You know, we really did our best to approach this without any political agendas in play and to really let character lead the way and hopefully punch through caricature that has defined so much of the partisan debate on the subject matter. That was really the job, as I saw it and as we saw it

DEADLINE: OK, but you were very close to reality, very close…

WINTERS: I remember distinctly when the German election results came in and the numbers were pretty much [what] we were sort of guessing at in the show. What do you say? I don’t presume any particular powers in that sense and now that the coalition talks are really up again and they might be having another election, I mean, that I never would have foreseen.

DEADLINE: Surely another unforeseen element had to be the spotlight on Ashley Judd that started to shine as the Harvey Weinstein sexual harassment first became public in that October 5 New York Times expose – less that two-weeks before the Season 2 debut. What was that like for the show, which Ashley was just about to make her first appearance on in a major role?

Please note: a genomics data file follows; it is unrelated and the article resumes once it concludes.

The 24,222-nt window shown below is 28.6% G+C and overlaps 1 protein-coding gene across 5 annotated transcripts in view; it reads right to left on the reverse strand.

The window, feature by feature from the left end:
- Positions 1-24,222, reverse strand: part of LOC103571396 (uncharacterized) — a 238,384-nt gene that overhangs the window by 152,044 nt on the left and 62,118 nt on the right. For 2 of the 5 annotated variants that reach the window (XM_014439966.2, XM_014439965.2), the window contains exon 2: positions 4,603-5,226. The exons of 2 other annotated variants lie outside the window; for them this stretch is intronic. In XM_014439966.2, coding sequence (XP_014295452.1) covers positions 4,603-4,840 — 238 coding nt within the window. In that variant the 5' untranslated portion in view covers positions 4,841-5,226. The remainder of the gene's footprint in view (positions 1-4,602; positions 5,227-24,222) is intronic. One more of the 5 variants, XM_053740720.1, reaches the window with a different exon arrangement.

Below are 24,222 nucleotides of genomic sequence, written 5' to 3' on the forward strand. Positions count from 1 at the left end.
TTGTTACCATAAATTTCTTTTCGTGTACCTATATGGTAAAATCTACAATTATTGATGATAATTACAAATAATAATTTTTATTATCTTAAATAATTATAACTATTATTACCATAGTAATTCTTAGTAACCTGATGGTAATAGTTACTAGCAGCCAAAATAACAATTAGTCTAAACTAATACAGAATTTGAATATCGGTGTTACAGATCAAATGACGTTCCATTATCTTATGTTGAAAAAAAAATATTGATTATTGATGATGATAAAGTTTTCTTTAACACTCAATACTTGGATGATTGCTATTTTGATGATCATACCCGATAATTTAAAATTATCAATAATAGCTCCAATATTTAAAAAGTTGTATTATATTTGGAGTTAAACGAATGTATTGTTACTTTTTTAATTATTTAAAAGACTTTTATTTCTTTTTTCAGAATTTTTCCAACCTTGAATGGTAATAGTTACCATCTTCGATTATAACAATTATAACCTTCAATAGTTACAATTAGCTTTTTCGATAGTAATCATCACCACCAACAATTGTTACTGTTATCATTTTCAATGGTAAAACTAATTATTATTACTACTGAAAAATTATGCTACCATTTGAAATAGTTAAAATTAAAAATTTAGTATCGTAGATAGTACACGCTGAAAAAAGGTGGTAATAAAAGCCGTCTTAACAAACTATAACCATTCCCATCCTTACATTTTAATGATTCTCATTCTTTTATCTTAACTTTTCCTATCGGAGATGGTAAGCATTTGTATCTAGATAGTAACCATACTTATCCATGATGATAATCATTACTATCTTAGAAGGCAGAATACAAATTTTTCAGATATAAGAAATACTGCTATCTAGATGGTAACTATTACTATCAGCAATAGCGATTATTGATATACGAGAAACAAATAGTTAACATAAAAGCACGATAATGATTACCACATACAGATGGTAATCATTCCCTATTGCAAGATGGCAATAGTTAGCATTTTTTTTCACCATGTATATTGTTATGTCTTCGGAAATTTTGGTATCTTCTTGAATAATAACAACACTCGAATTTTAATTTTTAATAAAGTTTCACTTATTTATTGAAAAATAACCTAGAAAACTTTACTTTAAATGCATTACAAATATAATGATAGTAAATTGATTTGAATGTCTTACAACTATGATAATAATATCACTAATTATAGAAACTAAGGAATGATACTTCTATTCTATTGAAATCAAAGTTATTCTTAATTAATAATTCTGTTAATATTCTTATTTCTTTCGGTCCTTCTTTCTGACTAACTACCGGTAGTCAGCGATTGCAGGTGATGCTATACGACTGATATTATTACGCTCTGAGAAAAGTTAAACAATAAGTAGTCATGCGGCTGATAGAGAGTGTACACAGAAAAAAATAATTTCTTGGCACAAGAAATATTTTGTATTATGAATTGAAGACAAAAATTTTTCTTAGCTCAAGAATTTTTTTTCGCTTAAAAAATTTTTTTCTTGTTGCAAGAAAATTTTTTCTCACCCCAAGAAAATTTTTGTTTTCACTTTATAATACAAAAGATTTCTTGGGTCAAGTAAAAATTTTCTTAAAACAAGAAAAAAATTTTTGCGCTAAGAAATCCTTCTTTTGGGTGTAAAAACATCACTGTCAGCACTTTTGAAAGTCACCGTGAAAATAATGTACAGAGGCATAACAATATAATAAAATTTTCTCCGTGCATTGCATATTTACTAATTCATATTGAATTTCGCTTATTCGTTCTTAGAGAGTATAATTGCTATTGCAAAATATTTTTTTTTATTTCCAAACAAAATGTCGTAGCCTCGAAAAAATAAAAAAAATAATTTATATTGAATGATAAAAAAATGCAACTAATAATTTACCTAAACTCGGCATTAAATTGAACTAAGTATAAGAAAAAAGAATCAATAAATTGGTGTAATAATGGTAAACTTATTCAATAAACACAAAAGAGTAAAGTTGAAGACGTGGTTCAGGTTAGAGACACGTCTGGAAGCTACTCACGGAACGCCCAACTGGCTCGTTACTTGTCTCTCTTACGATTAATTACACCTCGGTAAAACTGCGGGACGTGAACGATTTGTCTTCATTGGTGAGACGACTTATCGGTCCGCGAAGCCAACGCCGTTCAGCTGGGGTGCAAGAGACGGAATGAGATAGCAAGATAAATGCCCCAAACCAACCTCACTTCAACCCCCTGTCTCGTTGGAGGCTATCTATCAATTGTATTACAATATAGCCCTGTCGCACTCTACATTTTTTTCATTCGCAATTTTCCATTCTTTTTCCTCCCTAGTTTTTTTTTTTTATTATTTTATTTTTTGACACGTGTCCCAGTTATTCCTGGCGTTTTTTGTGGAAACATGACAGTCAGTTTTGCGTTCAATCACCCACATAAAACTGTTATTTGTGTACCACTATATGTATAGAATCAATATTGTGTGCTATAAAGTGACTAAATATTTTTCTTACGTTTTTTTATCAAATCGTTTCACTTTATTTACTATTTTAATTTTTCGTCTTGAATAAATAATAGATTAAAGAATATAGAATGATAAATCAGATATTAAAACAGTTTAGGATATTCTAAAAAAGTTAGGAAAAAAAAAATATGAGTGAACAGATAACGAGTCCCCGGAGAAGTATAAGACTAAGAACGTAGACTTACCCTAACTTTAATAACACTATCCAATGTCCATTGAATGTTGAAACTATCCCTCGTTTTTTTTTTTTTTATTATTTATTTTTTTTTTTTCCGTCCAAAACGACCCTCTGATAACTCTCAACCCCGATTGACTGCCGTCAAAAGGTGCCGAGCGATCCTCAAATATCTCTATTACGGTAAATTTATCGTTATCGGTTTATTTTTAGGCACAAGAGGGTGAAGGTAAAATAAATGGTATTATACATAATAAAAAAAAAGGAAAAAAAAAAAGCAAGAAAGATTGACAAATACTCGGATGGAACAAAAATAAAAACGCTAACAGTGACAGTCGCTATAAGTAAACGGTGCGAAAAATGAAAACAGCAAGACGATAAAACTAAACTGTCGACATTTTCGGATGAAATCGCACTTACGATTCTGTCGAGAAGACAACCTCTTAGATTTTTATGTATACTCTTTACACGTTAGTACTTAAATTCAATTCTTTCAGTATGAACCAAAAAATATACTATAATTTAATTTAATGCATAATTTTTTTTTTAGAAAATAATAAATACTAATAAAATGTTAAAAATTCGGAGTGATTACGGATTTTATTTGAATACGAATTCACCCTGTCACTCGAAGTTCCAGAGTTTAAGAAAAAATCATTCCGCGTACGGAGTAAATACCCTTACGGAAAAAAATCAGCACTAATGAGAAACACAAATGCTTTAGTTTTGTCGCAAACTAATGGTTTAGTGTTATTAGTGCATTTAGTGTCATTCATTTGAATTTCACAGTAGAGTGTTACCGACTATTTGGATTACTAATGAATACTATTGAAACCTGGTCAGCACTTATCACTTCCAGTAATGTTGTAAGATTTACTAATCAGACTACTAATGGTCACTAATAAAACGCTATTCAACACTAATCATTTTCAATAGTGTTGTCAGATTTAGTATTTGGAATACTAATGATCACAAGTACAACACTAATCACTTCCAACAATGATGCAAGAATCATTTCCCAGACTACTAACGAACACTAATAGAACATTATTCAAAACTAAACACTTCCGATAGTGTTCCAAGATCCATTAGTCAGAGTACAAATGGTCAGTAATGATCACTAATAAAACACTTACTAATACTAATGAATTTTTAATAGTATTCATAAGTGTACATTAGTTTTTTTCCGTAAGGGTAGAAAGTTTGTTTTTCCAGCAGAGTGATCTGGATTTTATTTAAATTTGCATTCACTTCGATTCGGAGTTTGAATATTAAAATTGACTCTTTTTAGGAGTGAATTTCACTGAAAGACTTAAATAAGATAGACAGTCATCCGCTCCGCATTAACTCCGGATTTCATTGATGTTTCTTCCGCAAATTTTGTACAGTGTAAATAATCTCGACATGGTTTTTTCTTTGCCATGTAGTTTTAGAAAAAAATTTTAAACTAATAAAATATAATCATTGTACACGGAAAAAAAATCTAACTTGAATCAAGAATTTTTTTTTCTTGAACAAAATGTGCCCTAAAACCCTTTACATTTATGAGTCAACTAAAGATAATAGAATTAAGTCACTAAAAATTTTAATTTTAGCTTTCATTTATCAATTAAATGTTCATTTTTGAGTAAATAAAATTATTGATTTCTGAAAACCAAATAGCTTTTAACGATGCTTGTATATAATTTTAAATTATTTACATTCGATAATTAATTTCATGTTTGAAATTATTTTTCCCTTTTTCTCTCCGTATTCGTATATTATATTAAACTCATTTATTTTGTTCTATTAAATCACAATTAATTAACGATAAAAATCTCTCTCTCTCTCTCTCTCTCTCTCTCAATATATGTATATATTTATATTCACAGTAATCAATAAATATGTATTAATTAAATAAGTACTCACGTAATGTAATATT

WINTERS: First of all, there was zero foresight of any of that. I mean, perhaps one might say maybe there was some foresight in terms of a German election but as far as that stuff, I was stunned when that came in the news. It came to the news so close before the show premiered. It was equally — if more surreal — than the German election just because of the nature of her character as a very empowered woman working for a very patriarchal institution.

I don’t really know what to say about that except that she brought a lot to that role — a lot. We knew going into Season 2 that we wanted to sort of turn the tables and have a woman come into fill the shoes of Steven Frost opposite the rise of Esther Krug and the DFA. That ended up being with Ashley, which was great.

Otherwise, I don’t know what to say about that because I distinctly remember sitting down with the New York Times that day in October and thinking this is…I mean, first and foremost it’s devastating and terrible. What else do you say? I was speechless then and I’m speechless now. All I can say is I think that role was created to exhibit exactly the kind of qualities that Ashley has showed in handling this whole saga.